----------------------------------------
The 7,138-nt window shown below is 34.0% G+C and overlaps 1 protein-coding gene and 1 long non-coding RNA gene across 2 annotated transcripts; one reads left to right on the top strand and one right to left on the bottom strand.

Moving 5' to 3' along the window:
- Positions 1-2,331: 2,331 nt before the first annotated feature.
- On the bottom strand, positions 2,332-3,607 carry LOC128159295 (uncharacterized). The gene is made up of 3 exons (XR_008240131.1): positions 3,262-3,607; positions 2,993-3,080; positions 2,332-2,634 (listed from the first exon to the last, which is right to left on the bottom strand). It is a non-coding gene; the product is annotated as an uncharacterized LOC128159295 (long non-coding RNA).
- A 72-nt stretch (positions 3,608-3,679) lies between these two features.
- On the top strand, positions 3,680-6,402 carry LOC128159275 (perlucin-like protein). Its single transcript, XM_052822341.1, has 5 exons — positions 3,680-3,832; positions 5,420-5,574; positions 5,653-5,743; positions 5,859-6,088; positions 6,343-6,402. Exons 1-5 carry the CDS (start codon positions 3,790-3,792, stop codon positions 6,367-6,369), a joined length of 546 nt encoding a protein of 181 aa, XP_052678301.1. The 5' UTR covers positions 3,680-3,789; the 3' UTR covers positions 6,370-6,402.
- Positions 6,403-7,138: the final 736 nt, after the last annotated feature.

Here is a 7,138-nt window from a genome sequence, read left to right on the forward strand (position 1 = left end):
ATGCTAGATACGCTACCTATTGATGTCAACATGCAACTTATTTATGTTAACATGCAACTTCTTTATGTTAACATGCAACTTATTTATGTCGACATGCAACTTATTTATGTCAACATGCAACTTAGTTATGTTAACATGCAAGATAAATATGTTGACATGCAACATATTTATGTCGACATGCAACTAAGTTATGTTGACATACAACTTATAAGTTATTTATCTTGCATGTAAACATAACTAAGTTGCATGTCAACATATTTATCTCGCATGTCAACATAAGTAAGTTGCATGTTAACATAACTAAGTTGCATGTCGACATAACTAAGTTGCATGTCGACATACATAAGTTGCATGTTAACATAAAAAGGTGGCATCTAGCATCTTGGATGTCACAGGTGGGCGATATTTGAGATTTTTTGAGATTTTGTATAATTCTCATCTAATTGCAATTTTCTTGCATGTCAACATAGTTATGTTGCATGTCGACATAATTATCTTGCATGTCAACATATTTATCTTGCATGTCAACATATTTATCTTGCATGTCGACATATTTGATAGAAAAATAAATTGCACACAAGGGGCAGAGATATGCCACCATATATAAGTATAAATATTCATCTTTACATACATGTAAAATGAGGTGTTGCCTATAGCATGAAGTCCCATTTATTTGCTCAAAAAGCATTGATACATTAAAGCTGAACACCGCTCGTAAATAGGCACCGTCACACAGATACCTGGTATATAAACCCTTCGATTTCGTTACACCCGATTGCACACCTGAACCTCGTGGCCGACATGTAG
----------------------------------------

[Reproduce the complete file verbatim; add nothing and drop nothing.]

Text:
The 7,138-nt window shown below is 34.0% G+C and overlaps 1 protein-coding gene and 1 long non-coding RNA gene across 2 annotated transcripts; one reads left to right on the top strand and one right to left on the bottom strand.

Moving 5' to 3' along the window:
- Positions 1-2,331: 2,331 nt before the first annotated feature.
- On the bottom strand, positions 2,332-3,607 carry LOC128159295 (uncharacterized). The gene is made up of 3 exons (XR_008240131.1): positions 3,262-3,607; positions 2,993-3,080; positions 2,332-2,634 (listed from the first exon to the last, which is right to left on the bottom strand). It is a non-coding gene; the product is annotated as an uncharacterized LOC128159295 (long non-coding RNA).
- A 72-nt stretch (positions 3,608-3,679) lies between these two features.
- On the top strand, positions 3,680-6,402 carry LOC128159275 (perlucin-like protein). Its single transcript, XM_052822341.1, has 5 exons — positions 3,680-3,832; positions 5,420-5,574; positions 5,653-5,743; positions 5,859-6,088; positions 6,343-6,402. Exons 1-5 carry the CDS (start codon positions 3,790-3,792, stop codon positions 6,367-6,369), a joined length of 546 nt encoding a protein of 181 aa, XP_052678301.1. The 5' UTR covers positions 3,680-3,789; the 3' UTR covers positions 6,370-6,402.
- Positions 6,403-7,138: the final 736 nt, after the last annotated feature.

Here is a 7,138-nt window from a genome sequence, read left to right on the forward strand (position 1 = left end):
ATGCTAGATACGCTACCTATTGATGTCAACATGCAACTTATTTATGTTAACATGCAACTTCTTTATGTTAACATGCAACTTATTTATGTCGACATGCAACTTATTTATGTCAACATGCAACTTAGTTATGTTAACATGCAAGATAAATATGTTGACATGCAACATATTTATGTCGACATGCAACTAAGTTATGTTGACATACAACTTATAAGTTATTTATCTTGCATGTAAACATAACTAAGTTGCATGTCAACATATTTATCTCGCATGTCAACATAAGTAAGTTGCATGTTAACATAACTAAGTTGCATGTCGACATAACTAAGTTGCATGTCGACATACATAAGTTGCATGTTAACATAAAAAGGTGGCATCTAGCATCTTGGATGTCACAGGTGGGCGATATTTGAGATTTTTTGAGATTTTGTATAATTCTCATCTAATTGCAATTTTCTTGCATGTCAACATAGTTATGTTGCATGTCGACATAATTATCTTGCATGTCAACATATTTATCTTGCATGTCAACATATTTATCTTGCATGTCGACATATTTGATAGAAAAATAAATTGCACACAAGGGGCAGAGATATGCCACCATATATAAGTATAAATATTCATCTTTACATACATGTAAAATGAGGTGTTGCCTATAGCATGAAGTCCCATTTATTTGCTCAAAAAGCATTGATACATTAAAGCTGAACACCGCTCGTAAATAGGCACCGTCACACAGATACCTGGTATATAAACCCTTCGATTTCGTTACACCCGATTGCACACCTGAACCTCGTGGCCGACATGTAG